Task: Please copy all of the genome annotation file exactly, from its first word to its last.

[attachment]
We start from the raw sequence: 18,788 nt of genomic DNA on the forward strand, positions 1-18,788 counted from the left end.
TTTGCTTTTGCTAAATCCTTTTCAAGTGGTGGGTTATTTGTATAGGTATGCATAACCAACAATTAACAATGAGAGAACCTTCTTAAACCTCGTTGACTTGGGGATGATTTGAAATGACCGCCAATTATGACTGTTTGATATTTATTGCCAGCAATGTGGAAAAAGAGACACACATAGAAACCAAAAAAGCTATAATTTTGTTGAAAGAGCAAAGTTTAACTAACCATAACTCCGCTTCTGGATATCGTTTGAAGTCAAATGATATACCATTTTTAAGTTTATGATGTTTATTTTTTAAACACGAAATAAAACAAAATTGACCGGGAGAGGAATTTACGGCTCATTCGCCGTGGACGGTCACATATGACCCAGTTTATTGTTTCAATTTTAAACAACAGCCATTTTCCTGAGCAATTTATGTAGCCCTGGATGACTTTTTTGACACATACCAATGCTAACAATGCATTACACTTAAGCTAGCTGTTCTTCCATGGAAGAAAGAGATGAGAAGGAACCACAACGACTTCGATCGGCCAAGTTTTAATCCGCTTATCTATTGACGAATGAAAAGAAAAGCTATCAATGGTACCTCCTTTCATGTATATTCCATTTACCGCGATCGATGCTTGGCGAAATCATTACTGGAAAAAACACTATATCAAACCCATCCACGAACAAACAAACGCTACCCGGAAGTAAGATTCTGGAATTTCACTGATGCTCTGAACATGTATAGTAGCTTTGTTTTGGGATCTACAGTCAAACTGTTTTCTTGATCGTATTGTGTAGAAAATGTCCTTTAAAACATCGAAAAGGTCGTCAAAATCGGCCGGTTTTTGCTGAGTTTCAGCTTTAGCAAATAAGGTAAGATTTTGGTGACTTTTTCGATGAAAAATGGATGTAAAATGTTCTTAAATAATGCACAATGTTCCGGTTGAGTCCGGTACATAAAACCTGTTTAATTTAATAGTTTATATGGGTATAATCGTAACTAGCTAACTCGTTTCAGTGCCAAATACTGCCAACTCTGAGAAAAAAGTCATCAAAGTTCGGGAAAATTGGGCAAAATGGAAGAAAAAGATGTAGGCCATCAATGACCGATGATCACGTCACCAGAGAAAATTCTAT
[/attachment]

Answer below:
We start from the raw sequence: 18,788 nt of genomic DNA on the forward strand, positions 1-18,788 counted from the left end.
TTTGCTTTTGCTAAATCCTTTTCAAGTGGTGGGTTATTTGTATAGGTATGCATAACCAACAATTAACAATGAGAGAACCTTCTTAAACCTCGTTGACTTGGGGATGATTTGAAATGACCGCCAATTATGACTGTTTGATATTTATTGCCAGCAATGTGGAAAAAGAGACACACATAGAAACCAAAAAAGCTATAATTTTGTTGAAAGAGCAAAGTTTAACTAACCATAACTCCGCTTCTGGATATCGTTTGAAGTCAAATGATATACCATTTTTAAGTTTATGATGTTTATTTTTTAAACACGAAATAAAACAAAATTGACCGGGAGAGGAATTTACGGCTCATTCGCCGTGGACGGTCACATATGACCCAGTTTATTGTTTCAATTTTAAACAACAGCCATTTTCCTGAGCAATTTATGTAGCCCTGGATGACTTTTTTGACACATACCAATGCTAACAATGCATTACACTTAAGCTAGCTGTTCTTCCATGGAAGAAAGAGATGAGAAGGAACCACAACGACTTCGATCGGCCAAGTTTTAATCCGCTTATCTATTGACGAATGAAAAGAAAAGCTATCAATGGTACCTCCTTTCATGTATATTCCATTTACCGCGATCGATGCTTGGCGAAATCATTACTGGAAAAAACACTATATCAAACCCATCCACGAACAAACAAACGCTACCCGGAAGTAAGATTCTGGAATTTCACTGATGCTCTGAACATGTATAGTAGCTTTGTTTTGGGATCTACAGTCAAACTGTTTTCTTGATCGTATTGTGTAGAAAATGTCCTTTAAAACATCGAAAAGGTCGTCAAAATCGGCCGGTTTTTGCTGAGTTTCAGCTTTAGCAAATAAGGTAAGATTTTGGTGACTTTTTCGATGAAAAATGGATGTAAAATGTTCTTAAATAATGCACAATGTTCCGGTTGAGTCCGGTACATAAAACCTGTTTAATTTAATAGTTTATATGGGTATAATCGTAACTAGCTAACTCGTTTCAGTGCCAAATACTGCCAACTCTGAGAAAAAAGTCATCAAAGTTCGGGAAAATTGGGCAAAATGGAAGAAAAAGATGTAGGCCATCAATGACCGATGATCACGTCACCAGAGAAAATTCTAT